07/28/2011 10:47 am ET Updated Sep 27, 2011

One View From America

Dear Mr. President,

After three hours of watching television Monday evening that began with another of your polite and reasonable appeals to the nation, it's clear that the talk, the debates, the interviews about the financial crisis engulfing most Americans assuredly is doing nothing to excite your supporters and in fact is making most of us feel brain dead.

The Republicans who want to replace you, along with those silly little women from Minnesota and Alaska who have the audacity to believe they can defeat you. But neither has a prayer of winning enough primaries to matter. Cable television and National Public Radio gives them unwarranted air time, but that does not legitimize their candidacy. The game is all about is ratings, getting politicians to scream at each other. The Republicans will do anything they can to defeat your re-election bid. One of their principal spokesmen, Sen. Mitch McConnell of Kentucky has been saying all along that your defeat is his obsession. But to hear the Republicans claim to know what the American people want would cause you eye strain trying to find any credible African Americans, Latinos or working-class or unemployed Americans among the mostly all-white GOP leadership when it appears on the top of Capitol Hill to make their case to the television cameras.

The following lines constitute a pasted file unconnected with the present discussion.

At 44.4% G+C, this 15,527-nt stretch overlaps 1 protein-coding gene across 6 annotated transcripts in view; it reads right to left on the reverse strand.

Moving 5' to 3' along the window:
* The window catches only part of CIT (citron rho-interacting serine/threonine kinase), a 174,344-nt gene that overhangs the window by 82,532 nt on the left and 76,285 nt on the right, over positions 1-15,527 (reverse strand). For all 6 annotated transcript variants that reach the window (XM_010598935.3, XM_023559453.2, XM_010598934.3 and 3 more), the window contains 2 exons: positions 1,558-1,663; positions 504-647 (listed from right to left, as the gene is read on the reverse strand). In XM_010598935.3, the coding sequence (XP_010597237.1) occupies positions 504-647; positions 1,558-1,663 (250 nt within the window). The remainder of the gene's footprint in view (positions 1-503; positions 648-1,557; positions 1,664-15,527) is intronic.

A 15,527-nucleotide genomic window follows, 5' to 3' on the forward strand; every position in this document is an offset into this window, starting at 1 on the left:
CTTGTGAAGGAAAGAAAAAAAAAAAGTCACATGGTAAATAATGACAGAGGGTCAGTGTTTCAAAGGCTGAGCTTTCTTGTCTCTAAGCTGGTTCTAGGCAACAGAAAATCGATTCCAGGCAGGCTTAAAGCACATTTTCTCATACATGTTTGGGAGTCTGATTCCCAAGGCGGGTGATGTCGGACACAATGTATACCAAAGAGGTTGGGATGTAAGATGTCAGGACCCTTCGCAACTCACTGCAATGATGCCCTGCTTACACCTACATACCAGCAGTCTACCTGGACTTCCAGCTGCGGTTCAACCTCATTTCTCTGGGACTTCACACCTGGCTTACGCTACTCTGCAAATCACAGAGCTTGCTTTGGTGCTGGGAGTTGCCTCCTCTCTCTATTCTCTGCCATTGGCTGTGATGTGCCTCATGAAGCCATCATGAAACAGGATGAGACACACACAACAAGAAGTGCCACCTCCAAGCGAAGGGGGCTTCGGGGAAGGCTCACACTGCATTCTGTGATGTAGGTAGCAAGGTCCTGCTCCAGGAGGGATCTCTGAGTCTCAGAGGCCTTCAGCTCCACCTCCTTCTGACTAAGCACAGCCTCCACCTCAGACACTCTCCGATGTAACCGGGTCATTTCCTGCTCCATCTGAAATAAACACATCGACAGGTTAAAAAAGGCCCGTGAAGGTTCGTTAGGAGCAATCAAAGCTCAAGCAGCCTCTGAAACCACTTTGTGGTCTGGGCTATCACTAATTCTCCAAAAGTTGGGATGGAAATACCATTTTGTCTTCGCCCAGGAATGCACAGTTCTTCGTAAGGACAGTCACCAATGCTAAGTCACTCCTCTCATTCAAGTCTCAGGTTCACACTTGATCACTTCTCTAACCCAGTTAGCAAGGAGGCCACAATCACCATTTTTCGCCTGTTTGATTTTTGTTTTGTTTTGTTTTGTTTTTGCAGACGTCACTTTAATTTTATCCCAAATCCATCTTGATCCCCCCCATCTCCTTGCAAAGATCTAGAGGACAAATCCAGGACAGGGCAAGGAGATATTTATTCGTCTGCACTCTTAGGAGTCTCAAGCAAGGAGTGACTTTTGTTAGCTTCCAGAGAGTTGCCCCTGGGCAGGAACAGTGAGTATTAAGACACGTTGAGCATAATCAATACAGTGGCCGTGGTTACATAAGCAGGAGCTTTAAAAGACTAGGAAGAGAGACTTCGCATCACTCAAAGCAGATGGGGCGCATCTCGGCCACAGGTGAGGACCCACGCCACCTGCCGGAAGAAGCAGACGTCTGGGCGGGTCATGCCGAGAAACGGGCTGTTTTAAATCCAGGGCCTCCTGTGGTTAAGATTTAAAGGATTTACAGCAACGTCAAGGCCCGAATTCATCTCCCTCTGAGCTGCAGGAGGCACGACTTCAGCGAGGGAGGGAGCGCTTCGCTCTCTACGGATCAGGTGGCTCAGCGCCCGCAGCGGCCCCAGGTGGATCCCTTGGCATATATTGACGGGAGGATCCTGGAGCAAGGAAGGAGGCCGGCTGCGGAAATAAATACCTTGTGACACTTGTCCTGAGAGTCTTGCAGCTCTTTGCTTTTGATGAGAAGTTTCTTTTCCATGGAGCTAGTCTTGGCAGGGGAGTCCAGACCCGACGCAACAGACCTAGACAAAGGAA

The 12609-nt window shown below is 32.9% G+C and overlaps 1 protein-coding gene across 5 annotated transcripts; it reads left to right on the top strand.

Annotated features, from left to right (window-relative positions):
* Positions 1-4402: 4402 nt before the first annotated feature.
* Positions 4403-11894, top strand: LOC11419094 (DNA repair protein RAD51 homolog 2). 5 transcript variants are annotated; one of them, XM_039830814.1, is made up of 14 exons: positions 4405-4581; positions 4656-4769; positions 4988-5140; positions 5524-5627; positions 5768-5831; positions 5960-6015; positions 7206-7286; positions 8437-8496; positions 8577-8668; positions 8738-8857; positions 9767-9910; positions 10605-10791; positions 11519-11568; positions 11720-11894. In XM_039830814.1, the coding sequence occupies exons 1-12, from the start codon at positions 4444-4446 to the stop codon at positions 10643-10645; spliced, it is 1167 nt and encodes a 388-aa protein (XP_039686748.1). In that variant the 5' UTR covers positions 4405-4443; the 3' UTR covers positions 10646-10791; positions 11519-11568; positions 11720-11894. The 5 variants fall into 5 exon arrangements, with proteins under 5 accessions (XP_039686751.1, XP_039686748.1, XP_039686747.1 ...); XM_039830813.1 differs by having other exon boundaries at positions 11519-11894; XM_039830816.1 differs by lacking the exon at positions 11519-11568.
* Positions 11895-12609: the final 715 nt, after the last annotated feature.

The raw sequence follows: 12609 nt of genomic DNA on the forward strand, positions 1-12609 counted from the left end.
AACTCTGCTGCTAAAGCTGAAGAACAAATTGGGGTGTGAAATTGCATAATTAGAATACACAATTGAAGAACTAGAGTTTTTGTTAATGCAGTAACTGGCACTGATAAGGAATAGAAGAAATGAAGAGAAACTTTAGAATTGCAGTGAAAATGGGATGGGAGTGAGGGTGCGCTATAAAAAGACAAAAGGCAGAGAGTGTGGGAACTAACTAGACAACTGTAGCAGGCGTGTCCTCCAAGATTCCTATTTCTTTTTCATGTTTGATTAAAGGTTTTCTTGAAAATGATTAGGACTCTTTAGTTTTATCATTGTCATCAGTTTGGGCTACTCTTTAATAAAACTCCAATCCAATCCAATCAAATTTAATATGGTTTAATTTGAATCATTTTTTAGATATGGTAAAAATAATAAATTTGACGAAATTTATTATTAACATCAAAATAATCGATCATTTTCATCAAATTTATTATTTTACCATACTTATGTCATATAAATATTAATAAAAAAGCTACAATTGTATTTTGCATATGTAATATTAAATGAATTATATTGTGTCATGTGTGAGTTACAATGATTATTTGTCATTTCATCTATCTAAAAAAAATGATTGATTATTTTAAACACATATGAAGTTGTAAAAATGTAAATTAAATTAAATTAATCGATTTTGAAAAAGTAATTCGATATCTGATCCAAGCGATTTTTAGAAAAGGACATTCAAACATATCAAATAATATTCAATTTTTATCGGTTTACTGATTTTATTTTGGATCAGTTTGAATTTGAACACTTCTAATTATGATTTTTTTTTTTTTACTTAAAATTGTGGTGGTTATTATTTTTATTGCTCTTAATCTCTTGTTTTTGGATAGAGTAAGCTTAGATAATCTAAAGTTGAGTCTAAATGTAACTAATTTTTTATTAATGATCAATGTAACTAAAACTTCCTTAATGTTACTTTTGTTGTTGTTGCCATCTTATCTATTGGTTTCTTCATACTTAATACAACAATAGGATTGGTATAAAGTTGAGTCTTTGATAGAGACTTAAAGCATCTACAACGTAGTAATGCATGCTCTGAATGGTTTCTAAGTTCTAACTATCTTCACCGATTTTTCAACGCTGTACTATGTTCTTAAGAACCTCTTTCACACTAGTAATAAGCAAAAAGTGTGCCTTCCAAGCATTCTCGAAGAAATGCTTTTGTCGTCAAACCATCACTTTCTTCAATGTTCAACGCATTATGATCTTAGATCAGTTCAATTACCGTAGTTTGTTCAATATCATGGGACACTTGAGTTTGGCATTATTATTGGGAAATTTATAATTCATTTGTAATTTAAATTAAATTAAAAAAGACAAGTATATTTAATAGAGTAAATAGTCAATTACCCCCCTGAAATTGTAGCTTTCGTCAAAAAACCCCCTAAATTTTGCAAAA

What truly concerns Americans is getting back to work. Jobs are what grate most unemployed Americans. Lack of them affects the ownership of their homes, the amount of food they can put on the table, the lives they once were accustomed to living, the quality of the schools where they can send their children. It means being able to hold their heads high. Nobody, but nobody wants to stand in line at an unemployment office. Most of the unemployed worry about the medical bills for their families. How many of those glib members of Congress have ever had to cope with that problem?

Everyone talks jobs, but neither the politicians nor civic leaders offer any specificity. Serious people may agree with the notion to construct a nationwide rail system powered by electricity. It would go a long way toward solving our unemployment crisis. But especially as long as the nation is trapped in a troubled economy.

Most Americans always admire a fighter. They want you to do battle with your opponents the way you did when you were seeking the presidential nomination three years ago. A dose of candor might cause the public opinion polls to jump like you might never before have imagined.